I don’t know. Maybe it was just the impact of the Harvey Weinstein and so many other revelations, and the “Me, Too” reactions, that finally opened my eyes to a “passive harassment” that happens each time at our very own Mass.
Hopefully you are farther along in awareness than I sometimes tend to be, but just in case, you may want to ponder this as I did: At the last Women’s Ordination Worldwide Conference, Tina Beattie, Catholic feminist writer, speaker, and professor, asked this intriguing question: Do men and women experience the Mass differently? She then challenged us to answer it and suggested an experiment: While participating in the Eucharistic part of the Mass, what if you shifted genders in your imagination?
Last Sunday I found I had involuntarily participated in that very experiment. The church I attend was built in the 1850’s and has some beautiful, if traditional, artwork including an enormous painting of Christ dying on the cross directly behind the altar. As I stared at it that day, some of the priest’s words started piercing my (sadly usual) daydreaming and, though I had heard them hundreds of times before, penetrated my consciousness. Words like “sacrifice,” “contrite,” “iniquities,” “body,” “blood” and phrases like “When we eat this bread and drink this cup, we proclaim your death, Lord Jesus…,” brutal images of violence and violation, wounds, blood, dying, dominated my imagination. Was that a masculine perception? Or merely a human one? More importantly, was there another way of looking at the Communion ritual that brought in more of the feminine?
As Tina Beattie had reminded us at that time, for women, body and blood usually tend to conjure up much different images: of fecundity, birth, creation, new life. My head tilted as I remembered others who had pointed out that when women carry a child, they literally do convert “bread and drink” into “body and blood”. I had taken in those words intellectually at the time (labeling the concept “interesting”), but that day, as I watched the Eucharistic ritual in progress, it suddenly hit me how completely outrageous prohibiting women from consecrating and creating transubstantiation really was. Why do these “sacred vessels”, our bodies, work so much against us in the Catholic Church? The closed door really has opened – no, reopened – a primal wound. For me, too, I thought. Me, too.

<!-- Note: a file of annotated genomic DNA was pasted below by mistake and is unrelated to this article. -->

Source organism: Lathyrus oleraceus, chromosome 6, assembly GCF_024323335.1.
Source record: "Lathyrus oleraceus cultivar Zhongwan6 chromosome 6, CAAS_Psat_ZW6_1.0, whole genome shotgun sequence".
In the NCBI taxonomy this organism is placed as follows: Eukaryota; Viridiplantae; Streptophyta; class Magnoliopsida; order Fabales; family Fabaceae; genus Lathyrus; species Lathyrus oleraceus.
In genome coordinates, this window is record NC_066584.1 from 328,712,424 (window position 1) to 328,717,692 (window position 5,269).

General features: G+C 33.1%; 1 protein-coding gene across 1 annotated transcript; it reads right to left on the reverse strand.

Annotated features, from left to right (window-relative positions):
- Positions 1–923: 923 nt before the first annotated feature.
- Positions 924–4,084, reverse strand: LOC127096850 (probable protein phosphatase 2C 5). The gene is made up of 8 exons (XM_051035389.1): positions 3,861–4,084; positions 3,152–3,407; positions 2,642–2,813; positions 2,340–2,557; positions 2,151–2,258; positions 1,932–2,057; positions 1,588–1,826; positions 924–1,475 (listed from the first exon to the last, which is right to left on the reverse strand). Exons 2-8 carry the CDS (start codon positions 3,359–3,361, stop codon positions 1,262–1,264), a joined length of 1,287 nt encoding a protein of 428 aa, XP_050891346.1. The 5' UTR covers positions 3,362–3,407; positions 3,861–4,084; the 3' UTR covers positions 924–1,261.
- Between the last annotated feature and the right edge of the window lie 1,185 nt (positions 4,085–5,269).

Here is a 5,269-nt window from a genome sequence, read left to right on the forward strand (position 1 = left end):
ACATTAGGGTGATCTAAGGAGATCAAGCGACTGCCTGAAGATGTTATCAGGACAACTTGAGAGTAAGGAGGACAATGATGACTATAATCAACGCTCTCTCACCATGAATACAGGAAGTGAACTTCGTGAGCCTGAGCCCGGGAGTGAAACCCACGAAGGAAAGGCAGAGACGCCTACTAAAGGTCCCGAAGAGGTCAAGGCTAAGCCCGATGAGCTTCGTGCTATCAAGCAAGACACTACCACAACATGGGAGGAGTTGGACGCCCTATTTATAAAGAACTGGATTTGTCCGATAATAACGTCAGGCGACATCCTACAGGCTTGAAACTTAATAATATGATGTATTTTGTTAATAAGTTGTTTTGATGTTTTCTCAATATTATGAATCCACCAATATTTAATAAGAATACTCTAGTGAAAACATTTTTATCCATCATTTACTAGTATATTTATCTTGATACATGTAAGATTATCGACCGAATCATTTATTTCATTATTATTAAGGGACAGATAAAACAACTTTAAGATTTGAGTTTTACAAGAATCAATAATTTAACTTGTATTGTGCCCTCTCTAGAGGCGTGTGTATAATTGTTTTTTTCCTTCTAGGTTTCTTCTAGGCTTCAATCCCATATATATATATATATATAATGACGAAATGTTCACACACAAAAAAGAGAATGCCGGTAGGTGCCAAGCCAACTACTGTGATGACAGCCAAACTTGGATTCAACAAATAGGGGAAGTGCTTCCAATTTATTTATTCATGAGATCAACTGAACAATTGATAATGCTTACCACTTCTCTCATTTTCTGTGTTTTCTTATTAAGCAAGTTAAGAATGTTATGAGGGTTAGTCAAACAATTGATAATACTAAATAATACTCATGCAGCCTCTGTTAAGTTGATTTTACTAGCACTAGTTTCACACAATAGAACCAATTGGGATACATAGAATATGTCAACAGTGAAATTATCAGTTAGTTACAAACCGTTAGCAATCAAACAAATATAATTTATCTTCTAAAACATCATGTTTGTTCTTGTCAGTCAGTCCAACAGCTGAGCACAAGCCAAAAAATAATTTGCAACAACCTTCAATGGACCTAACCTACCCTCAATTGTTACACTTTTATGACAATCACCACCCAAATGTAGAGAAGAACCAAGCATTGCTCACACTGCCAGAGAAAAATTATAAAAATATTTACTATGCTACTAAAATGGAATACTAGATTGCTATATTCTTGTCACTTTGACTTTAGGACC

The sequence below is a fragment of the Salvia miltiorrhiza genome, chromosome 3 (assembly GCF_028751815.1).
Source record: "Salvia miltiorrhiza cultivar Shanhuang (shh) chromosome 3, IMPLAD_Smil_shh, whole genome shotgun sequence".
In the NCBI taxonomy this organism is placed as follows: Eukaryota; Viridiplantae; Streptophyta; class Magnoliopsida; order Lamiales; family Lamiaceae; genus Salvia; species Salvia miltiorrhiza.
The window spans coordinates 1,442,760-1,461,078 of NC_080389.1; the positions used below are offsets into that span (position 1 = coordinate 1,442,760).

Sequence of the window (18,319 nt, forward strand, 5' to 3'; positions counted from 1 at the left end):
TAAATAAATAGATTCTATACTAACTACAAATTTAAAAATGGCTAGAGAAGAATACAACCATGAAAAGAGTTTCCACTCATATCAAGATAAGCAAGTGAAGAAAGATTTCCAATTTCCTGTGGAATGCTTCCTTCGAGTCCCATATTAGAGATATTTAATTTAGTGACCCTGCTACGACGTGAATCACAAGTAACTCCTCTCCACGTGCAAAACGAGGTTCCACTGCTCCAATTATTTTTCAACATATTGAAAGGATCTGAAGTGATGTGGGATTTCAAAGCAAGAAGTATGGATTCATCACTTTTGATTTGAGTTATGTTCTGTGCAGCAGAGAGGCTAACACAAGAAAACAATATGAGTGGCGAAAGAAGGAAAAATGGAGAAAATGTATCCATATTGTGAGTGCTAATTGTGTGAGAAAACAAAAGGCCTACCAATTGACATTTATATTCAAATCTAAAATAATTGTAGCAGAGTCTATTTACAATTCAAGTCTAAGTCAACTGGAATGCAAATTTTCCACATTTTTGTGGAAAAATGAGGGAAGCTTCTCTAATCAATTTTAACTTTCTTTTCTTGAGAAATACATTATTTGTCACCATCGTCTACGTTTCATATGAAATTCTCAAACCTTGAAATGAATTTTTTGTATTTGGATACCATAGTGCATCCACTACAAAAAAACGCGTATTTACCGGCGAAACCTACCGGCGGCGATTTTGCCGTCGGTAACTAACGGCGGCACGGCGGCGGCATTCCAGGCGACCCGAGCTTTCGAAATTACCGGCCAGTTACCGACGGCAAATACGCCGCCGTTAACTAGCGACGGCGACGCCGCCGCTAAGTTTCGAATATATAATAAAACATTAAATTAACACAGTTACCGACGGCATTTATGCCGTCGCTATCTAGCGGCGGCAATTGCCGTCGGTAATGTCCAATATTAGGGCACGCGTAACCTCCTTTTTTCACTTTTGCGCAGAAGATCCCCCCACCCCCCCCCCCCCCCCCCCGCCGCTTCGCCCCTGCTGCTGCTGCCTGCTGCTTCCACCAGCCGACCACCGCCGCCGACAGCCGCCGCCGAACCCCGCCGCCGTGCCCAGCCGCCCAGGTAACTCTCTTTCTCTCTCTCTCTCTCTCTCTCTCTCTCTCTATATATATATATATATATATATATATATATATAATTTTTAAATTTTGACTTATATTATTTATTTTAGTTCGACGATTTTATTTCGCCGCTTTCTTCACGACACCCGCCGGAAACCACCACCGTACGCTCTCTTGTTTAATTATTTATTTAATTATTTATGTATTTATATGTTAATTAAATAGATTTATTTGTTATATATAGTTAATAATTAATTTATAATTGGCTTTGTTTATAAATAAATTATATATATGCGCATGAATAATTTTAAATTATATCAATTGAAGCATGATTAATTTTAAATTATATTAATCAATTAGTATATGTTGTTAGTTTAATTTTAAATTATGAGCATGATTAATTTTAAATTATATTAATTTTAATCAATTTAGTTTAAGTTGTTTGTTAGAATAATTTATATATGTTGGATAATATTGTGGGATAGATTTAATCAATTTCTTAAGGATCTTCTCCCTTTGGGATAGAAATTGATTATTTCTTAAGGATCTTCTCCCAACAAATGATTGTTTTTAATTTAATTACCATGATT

Then came the distribution of communion, in our church, literally baked bread and wine, not wafers. Traditionally feminine words leaped to my mind: “nurturing”, “nourishing”, “sharing”, “feeding”, what some women have been doing since they first started gathering rather than hunting. Bread and wine given and taken in; the love of God given and taken in, these, I thought – as many have thought before me – should be the main communion emphasis, its power and glory.
What, indeed, if there were less emphasis on the violence, violation, and suffering of crucifixion and on triumph over death by blood sacrifice, and more on making God present in the world through nurture and nourishment. What if the huge crucified Christ behind the altars in our own churches were replaced by Pietas, Mary’s sacred body endlessly holding Christ’s, and then, at those same altars, all genders, as sacramental vessels, proclaiming to the rest of us, all of us, that we are the same. We, too. We, too.